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I'm looking for exact solutions, if such exist, for the following non-linear delay differential equation (DDE):

$ y_x(x) = A y(x-1)^a $

where $ 0 < a < 1 $ and $ A > 0 $ are given constants. Naturally the special case $ a = 1 $ reduces the equation to a linear DDE, whose solution is well known.

Any suggestions will be very welcome: references, impossibility theorems, etc..

Edit: The following is a special case of interest:

$ y_x(x) = \sqrt{y(x-1)} $

Would anyone know how to get a series solution for $y(x)$ ?

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Are you looking for positive solutions on the entire real line? – fedja Apr 26 '12 at 14:49

There is an entire book on differential delay equations, by Jack Hale and Lunel Verduyn : Introduction to functional-differential equations. Applied Mathematical Sciences, 99. Springer-Verlag (1993).

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Thanks a lot. I've now looked at the book. It's a great resource. Much of it is about stability, with a particular emphasis on the linear case. There are some non-linear examples, but I didn't see any trick I could apply to my case. I was rather hoping that there might be a trick similar to the change of variable that linearizes Bernoulli equations. Now perhaps there is no such trick? – PatrickT Apr 28 '12 at 12:49
The original edition by Hale only is better. But you should not expect to find ways of solving equations explicitly, this is not the usual approach to the subject. Hale had always some special interest for delay equations, which he usually considered as a playground for trying new things. – John B Dec 14 '15 at 2:52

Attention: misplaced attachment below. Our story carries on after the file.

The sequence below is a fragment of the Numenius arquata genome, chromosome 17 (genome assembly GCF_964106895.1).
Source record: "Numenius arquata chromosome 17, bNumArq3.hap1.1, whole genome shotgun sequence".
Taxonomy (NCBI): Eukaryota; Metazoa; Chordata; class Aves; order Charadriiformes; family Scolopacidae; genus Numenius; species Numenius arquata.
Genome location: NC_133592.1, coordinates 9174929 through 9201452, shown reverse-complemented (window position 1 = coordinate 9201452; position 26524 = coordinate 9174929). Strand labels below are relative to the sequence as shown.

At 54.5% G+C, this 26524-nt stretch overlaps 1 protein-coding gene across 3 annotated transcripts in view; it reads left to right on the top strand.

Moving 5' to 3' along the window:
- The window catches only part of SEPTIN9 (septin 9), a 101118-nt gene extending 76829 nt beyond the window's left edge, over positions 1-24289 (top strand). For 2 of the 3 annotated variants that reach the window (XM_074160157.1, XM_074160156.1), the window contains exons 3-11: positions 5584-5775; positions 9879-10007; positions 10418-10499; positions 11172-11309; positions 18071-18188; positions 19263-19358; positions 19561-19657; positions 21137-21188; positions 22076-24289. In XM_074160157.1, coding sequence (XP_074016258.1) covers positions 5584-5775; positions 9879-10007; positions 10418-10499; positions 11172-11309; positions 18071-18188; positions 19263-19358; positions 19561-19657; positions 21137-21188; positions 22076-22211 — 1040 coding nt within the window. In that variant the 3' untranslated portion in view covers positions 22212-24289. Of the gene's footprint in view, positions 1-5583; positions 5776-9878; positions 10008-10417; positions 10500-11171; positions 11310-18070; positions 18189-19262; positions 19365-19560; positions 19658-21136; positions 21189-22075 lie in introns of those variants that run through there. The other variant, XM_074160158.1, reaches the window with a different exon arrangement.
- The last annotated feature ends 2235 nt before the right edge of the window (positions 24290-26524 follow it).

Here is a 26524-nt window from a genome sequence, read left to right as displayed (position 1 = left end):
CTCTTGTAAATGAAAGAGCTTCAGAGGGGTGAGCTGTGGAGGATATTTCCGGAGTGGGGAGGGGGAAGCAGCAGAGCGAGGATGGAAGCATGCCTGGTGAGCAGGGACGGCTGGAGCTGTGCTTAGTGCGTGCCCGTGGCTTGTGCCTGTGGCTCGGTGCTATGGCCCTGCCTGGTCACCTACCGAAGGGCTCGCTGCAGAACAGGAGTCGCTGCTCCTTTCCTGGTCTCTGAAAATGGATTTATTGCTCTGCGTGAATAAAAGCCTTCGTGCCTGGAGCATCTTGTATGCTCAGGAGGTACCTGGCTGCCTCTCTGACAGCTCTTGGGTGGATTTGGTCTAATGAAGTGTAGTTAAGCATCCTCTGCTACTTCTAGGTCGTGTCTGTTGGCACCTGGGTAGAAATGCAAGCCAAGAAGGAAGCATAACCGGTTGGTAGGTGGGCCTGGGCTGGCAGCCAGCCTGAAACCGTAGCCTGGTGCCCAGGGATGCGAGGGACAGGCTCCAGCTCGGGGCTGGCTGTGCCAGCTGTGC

Series solution? That is what I like to do with transseries.

Here are a few terms for an expansion as $x \to +\infty$: $$\begin{align} Y(x) &= \frac{x^2}{2} -\frac{x\log x}{2} +\left(\frac{\log x}{2}+\frac{(\log x)^2}{4}\right) +\frac{1}{x}\left(-\frac{1}{8}-\frac{\log x}{2}-\frac{(\log x)^2}{4}\right) \cr &\qquad +\frac{1}{x^2}\left(\frac{17}{72}+\frac{3\log x}{8} -\frac{(\log x)^3}{12}\right) +\dots \end{align}$$ Even truncating here, we see that $Y'(x)$ and $\sqrt{Y(x-1)}$ agree quite well when $x \ge 5$.

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Thank you Gerald. I googled for "transseries" and the first hit was "Transseries for beginners" by one G.A.Edgar. So I'll read it up and get back to you if I have follow-up questions! Thanks. – PatrickT Apr 30 '12 at 3:28
How did you go about computing these? Does it generalize easily to $Y'(x)=Y(x-1)^a$? Did you compute that by hand or did you use Maple (I'm a Maple user)? Please point me to a related example, I've had difficulty in finding a reference to transseries and delay differential equations. Many thanks! – PatrickT May 5 '12 at 5:45
P.S. I'm too new to vote otherwise I'd give you thumbs up! – PatrickT May 5 '12 at 5:46
forgot to say that I'm interested in behaviour around some given finite value of x rather than infinity. – PatrickT May 5 '12 at 5:48

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